What I was especially impressed with was how natural Jennifer Morrison’s chemistry was throughout the episode. The way that she and Andrew J. West worked together, they really kept the dynamic that Morrison possessed with Gilmore and didn’t make that section feel jarring. Morrison managed to imbue her performance with so much emotion and nuance, which I honestly wasn’t expecting since she’s clearly metaphorically wiping her hands of Vancouver.

The other surprising revelation in this episode is that Rogers is not, in fact, Hook, but rather the Wish Realm version of him, meaning that there has been absolutely no change to Emma or his happy endings back in Storybrooke. It was a worry, if I’m honest, about the logic of having Hook around without Emma, so at least that’s a question answered, even if the resolution is a little bit contrived.

In fact, at the heart of it, this entire episode circles around the idea of Rogers not being the original Hook. Did it necessarily need to take up an entire episode? Probably not, but fortunately Colin O’Donoghue is more than capable enough to handle all the material thrust his way and performs both versions of his character admirably.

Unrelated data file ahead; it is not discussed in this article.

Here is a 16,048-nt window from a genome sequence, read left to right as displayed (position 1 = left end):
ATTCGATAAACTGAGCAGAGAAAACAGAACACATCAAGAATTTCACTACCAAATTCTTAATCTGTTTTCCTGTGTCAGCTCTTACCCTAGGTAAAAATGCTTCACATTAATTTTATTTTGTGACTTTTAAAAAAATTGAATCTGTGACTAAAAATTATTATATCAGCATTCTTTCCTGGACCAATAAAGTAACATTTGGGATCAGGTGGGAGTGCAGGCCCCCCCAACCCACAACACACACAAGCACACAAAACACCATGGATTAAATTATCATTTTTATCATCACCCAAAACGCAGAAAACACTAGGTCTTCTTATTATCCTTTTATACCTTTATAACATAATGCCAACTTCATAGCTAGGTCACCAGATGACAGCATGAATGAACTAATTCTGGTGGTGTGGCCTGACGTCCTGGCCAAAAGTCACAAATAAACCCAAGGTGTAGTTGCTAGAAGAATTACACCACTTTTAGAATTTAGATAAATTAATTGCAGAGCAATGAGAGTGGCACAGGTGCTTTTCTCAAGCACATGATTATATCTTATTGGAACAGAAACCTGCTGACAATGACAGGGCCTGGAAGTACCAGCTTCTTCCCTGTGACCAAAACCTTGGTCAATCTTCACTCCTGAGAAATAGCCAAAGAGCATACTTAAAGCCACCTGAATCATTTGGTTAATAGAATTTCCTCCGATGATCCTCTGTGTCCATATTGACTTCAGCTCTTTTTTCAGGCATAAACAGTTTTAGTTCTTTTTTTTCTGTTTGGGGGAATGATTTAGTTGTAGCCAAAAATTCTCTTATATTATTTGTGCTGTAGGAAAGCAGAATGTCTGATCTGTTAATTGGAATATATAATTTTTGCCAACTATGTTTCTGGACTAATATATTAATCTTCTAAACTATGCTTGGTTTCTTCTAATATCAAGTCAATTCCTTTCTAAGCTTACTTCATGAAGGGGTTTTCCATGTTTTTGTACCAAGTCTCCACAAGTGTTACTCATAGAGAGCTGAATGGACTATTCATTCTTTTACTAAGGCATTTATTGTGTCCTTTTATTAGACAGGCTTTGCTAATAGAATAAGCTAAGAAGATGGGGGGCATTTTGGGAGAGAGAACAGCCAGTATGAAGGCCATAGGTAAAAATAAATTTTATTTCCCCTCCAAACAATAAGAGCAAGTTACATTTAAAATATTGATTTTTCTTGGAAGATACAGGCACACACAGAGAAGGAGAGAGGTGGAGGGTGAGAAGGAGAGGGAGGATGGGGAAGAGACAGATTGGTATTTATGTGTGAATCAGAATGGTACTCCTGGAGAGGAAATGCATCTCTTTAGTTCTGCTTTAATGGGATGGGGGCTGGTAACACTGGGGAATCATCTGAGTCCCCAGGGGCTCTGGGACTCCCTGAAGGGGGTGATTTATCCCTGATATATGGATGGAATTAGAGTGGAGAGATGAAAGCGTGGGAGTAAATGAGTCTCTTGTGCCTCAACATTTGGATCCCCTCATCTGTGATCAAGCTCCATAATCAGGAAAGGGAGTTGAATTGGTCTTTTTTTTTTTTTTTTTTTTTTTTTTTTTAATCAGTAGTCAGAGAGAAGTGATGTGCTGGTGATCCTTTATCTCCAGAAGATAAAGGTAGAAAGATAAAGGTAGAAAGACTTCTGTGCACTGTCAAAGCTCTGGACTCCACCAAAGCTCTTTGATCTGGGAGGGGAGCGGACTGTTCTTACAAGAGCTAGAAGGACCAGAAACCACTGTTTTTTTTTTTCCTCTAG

It is quite nice to have Rogers be the Wish Realm version of Hook, not least because it gives the character more scope in terms of romantic attachments and other relationships, and backstory, that our Hook cannot have. It was also nice how he remembered Emma healing him in the Enchanted Forest, even if it was an adjusted memory, and how that has helped to shape him into becoming a better person. While we’re quite used to Hook being a hero at this juncture, it’s nice to catch up with one who still has quite some way to come before reaching those levels of morals, and it’s nice that Emma forms a part of that journey even if she is no longer in the show.

In Hyperion Heights, there’s some meaningful development in Henry and Jacinda’s relationship. While she is fiercely independent and so focussed upon Lucy that she doesn’t want anything to do with Henry himself, the fact that he went to the extreme of getting her hired so that she could watch Lucy’s ballet was a really sweet moment, as was Sabine noticing Henry’s growing feelings for her.